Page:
New research documents high levels of psychiatric problems among physician trainees, concluding that a change of culture around mental health is needed to get them to seek help.
Published against the background of a “cluster of recent suicides among NSW physician trainees” the report aimed to evaluate the extent of alcohol use, burnout, psychiatric problems and lack of job satisfaction among RACP physicians trainees completing training in NSW hospitals.
“The level of distress is high and requires system changes to support both individual health measures and structural change to work and study programs,” it said.
Roughly half of those questioned met the researchers’ screening criteria for depression (53%), stress (51%) and anxiety (46%).
Those questioned said the main reasons they weren’t getting help for depression or anxiety were;
- lack of time – 81%
- fear of lack of confidentiality – 41%
- embarrassment – 39%
- potential effect on registration – 27%
Mirroring stigmatising attitudes towards mental health within the profession shown in other studies, 58% of respondents believed experiencing depression or anxiety “was a sign of personal weakness”.
The study, published in the Australian Health Review, catalogued a range of problematic behaviour.
While 88% of respondents said they felt doctors should portray an image of health, 46% didn’t get regular exercise and 76% slept less than six hours per day.
Some 20% showed risky alcohol consumption, with higher levels among the female cohort, and 76% experienced high burnout, again with a higher female skew.
Secondary traumatic stress (STS) was also exceptionally high throughout the group with higher scores among females.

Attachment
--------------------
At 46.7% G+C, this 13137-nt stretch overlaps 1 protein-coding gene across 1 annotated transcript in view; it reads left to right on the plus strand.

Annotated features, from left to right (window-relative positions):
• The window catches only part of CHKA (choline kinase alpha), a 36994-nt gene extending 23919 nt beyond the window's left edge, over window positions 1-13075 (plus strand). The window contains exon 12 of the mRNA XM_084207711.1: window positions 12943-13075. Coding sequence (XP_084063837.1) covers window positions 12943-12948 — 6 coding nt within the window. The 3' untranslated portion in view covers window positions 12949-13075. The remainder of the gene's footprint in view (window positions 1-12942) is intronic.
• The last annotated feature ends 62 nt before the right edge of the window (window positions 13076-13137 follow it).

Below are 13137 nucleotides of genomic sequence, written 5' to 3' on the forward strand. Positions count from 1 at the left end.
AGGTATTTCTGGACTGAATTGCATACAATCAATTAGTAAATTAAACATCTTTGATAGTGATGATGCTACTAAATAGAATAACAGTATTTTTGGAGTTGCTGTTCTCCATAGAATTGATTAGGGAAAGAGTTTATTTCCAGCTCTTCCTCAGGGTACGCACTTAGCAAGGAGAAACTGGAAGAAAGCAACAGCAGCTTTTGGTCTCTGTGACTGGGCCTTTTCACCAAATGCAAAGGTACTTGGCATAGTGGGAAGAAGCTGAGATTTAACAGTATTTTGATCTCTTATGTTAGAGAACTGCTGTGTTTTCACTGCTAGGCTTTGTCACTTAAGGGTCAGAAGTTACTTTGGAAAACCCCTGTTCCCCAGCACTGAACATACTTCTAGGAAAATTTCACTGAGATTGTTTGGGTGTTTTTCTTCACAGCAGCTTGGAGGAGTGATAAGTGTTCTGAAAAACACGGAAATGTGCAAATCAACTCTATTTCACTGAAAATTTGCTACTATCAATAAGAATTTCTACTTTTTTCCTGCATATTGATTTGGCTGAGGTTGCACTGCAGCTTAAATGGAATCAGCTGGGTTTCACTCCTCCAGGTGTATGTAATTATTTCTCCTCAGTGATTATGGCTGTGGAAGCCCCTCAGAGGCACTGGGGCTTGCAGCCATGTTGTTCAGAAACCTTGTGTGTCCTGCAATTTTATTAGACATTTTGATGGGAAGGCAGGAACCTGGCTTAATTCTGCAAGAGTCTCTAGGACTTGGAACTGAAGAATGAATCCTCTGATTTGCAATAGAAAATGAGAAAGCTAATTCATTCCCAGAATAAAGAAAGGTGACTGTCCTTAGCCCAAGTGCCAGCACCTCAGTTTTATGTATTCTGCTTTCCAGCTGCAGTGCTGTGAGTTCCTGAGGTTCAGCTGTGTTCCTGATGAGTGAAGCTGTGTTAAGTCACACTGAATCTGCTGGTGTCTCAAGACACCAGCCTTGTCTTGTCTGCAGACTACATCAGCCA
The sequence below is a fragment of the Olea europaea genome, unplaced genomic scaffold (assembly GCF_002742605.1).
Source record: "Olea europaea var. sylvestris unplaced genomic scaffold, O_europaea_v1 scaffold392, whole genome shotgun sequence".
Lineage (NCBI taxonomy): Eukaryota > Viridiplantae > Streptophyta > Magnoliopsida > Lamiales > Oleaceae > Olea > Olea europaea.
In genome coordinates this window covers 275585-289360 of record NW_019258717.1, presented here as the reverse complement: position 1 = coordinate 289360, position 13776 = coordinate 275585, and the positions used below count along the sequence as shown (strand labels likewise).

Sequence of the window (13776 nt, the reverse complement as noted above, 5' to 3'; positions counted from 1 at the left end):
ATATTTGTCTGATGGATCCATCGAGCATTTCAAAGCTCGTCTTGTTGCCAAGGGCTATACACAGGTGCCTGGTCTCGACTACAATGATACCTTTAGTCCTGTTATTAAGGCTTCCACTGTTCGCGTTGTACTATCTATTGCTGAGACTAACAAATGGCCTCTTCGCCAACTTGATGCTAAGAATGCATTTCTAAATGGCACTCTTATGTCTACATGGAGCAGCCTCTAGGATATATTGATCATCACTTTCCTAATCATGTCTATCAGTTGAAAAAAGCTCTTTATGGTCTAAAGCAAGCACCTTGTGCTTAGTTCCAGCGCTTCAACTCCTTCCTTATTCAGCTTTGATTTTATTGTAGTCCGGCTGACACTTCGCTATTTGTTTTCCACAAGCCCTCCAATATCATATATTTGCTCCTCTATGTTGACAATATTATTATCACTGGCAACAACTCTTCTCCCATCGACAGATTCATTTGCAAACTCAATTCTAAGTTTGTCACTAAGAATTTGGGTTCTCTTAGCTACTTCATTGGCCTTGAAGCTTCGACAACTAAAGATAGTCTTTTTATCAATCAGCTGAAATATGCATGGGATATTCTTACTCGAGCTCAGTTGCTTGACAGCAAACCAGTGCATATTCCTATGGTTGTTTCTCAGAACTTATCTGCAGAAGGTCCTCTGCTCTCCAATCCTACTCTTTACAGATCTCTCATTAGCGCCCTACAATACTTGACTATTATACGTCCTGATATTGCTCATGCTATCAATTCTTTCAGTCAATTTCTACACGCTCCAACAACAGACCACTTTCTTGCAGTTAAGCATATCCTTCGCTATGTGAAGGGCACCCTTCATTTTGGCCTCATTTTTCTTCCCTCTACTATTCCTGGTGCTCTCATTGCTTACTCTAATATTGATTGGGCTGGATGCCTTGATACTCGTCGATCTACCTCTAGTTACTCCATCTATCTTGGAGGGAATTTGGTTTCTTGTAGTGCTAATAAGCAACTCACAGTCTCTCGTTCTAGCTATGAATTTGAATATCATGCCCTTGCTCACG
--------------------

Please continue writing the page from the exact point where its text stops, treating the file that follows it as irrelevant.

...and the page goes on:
The study authors said these findings were consistent with those from other local and international surveys citing an inquiry submission to a later inquiry documenting showing full-time junior doctors putting in an average of 57 hours with 16% working up to 70 hours per week.
The study cohort worked a mean of 53 hours per week, with 25% working over 65 hours per week, it noted, “indicating that little has changed”.
The researchers concluded that a change of culture is needed to remove stigma around mental health and make it easier for trainees to seek help.
AMA Council of Doctors in Training (AMACDT) chair Dr Tessa Kennedy told the limbic that acknowledging mental health in the profession as a problem was “a necessary precursor for cultural change”.
But while there had been some initiatives in workplaces to increase resilience these were often little more than “symbolic gestures” such as free massages and yoga classes, she said.
“While the intentions are good, they’d be better off… hiring enough so people can take leave…[and] not penalise people for taking sick leave when they’re sick. But that all needs to come from the top,” said Dr Kennedy.
The Royal Australasian C0llege of Surgeons had been the most proactive in changing its culture although this was at least partly a response to considerable media attention on bullying, she said
“But all power to them for actually taking it on board”, she said, noting other groups, including physicians, had lagged behind in establishing similar programs, happy to let the public believe the weight of the problem is with surgery.